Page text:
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Is Goodreads good for non-fiction authors?

The question I get asked the most is, ‘Is Goodreads good for non-fiction authors?’. The perception is that the site is heavily fiction-biased. So I took a few minutes to have a look at the groups, Recommendations Engine, and Giveaways to get some up-to-date figures. There are 272 groups with a tag of ‘non-fiction’ and the Recommendations Engine serves up loads of non-fiction books as suggestions if you have a non-fiction shelf. The Giveaways section is also interesting. It has more fiction than non-fiction but the non-fiction books attract just as many entries as the fiction books. So I think we can safely say that Goodreads isn’t only good for fiction. There are a good – and growing – number of non-fiction titles (some of them world-wide bestsellers) and there is certainly an audience for them. Here’s a video I posted to YouTube giving these statistics: You may also like:Einstein's Desk Was As Cluttered As Mine!Guest interview with Paula Margulies author of The Tao of Book...

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Goodreads Technical Issues

The Goodreads site is having some technical issues at the moment. Please bear with them. They are very professional and will no doubt be working frantically to fix the problem(s). Goodreads technical issues are fortunately quite rare! The main difficulty seems to be with logging in. People are seeing an error message saying that Goodreads is busy. Keep trying and you will generally get in. The other issue is being unable to rate books. You may see an error message when you click on a star to rate a book, telling you that you are not able to rate at the moment. I found that when I went to the My Books page my rating had actually registered! I hope it isn’t the popularity of my ‘Goodreads for Authors’ book that has given them these problems! I’m sure they’ll get them sorted out soon. You may also like:Goodbye To ColaAre You An...

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How to win Goodreads Giveaways

How to win Goodreads Giveaways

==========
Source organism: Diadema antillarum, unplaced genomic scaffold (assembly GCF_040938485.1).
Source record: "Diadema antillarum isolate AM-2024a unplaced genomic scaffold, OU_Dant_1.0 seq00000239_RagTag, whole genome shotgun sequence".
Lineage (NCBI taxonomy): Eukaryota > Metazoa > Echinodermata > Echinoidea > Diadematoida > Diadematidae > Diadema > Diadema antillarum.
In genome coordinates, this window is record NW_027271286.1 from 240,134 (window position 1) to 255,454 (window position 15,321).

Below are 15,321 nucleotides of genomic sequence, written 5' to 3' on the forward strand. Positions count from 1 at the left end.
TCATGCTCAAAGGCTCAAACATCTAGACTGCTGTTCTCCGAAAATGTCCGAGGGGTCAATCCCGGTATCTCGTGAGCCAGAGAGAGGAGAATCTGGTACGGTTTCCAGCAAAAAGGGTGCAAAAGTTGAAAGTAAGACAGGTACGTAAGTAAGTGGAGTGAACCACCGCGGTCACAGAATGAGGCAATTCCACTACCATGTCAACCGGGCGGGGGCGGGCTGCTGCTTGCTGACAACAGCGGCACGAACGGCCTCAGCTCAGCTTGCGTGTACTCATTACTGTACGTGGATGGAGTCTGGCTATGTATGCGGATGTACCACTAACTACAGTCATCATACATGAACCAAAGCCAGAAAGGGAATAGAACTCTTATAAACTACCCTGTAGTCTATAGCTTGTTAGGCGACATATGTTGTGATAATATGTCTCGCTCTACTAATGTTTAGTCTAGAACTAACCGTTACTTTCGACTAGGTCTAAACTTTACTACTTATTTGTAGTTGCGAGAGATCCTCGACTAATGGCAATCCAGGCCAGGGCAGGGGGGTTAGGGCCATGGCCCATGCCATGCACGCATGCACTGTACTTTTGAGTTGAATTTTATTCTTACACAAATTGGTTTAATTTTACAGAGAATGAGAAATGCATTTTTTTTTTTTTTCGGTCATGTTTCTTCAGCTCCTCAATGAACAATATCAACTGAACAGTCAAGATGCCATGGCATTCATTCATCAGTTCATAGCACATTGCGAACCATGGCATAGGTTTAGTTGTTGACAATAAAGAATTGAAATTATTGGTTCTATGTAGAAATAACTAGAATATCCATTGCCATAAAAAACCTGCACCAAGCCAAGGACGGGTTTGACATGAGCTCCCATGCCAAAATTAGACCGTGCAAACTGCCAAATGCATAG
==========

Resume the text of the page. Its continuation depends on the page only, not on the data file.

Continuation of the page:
If you love books you may have heard of Goodreads. If not, you’re in for a wonderful surprise! It is a site specially for book lovers. One of the founders, Otis Y Chandler, really enjoyed looking at his friends’ bookshelves when he visited their houses. He was a software engineer, so decide to build a site to replicate the real world. Goodreads has thousands of virtual bookshelves. The idea is that members of the site add the books they have read, want to read, and are currently reading to their shelves. Their friends can then browse the shelves to see if there are anybooks they would like to read. There are many more features to the site than that – honestly, you could spend hours there! – but one of the most popular is the ‘Giveaways’ section. The idea behind giveaways is that publishers and authors offer paperback books as prizes in individual contests. Lots of publishers do this months before books are published (which is amazing, if you win one of those, you get to read it months before anyone else!), to generate some publcity and eagerness for the book’s release. Why would they do that? Because reviews are really important. Often, the more successful a book is, the more reviews it has. It makes sense. If you were visiting a foreign city and wanted something to eat, you probably wouldn’t choose an empty restaurant on a quiet sidestreet, but one which looked popular and thriving. It is the same with books. Sure, it’s nice to be one of the first to discover a new book or author, but in these troubled economic times, not many of us are willing to risk hard-earned cash on books we may not like. We are much more likely to buy books that our friends have read and recommended to us. Publishers know that, so they are willing to give away some copies of books in order to get good reviews. OK, so that’s half the story. The other half is how you win these contests. I found out this information when researching my book, ‘Goodreads for Authors’, which shows authors how to use the site and interact with their readers. Here’s how to win Goodreads giveaways: 1. Write Some Reviews In the Goodreads Giveaway terms & conditions, they state that: ‘If more people are interested in a book than there are copies available [which is nearly always the case], we will pick the winners at our discretion. The factors that go into our algorithm are: randomness, site activity, genre of books on your shelves, current phase of the moon, and more.’ That means that their algorithm chooses the winners, but it takes things into consideration. Bear in mind that Goodreads know that publishers are going to keep continuing to give their books as prizes in these giveaways while it works for them – that is, while they generate reviews (on Goodreads and elsewhere, such as Amazon). So it makes sense that the things that will influence their algorithm is if the people who enter the giveaway have written reviews before. They are much more likely to review the book they win than someone who has never written a review. Write some reviews of books you have read. People can be put off writing reviews, feeling it will take too long or be overly complicated. It doesn’t have to be! All you need to convey is that you enjoyed the book and would recommend it. That could be as simple as: 101 Dalmatians – “This book is so much better than the Disney version. I highly recommend it.” Mo The Talking Dog – A delight for both children and adults.” Twlight – A Parody – A clever book that pokes gentle fun at the Twilight series without causing serious offence to the fans. Very funny.” Simple. Some people write much longer reviews, and you can if you want to, but you don’t have to. As far as I can tell, the chances of winning giveaways are not improved if you write long reviews. 2. Be active on the site The Goodreads terms for giveaways mention ‘site activity’. That probably means it is less likely that you will win a giveaway if you haven’t been on the site for 6 months. Their algorithm probably deliberately chooses from people who have been active recently. What does being active mean? Just going to the site regularly (say a couple of times a week) and participating. Most things can be done with a quick click – e.g. voting in a poll, adding a book to your shelves, clicking ‘Like’ on a...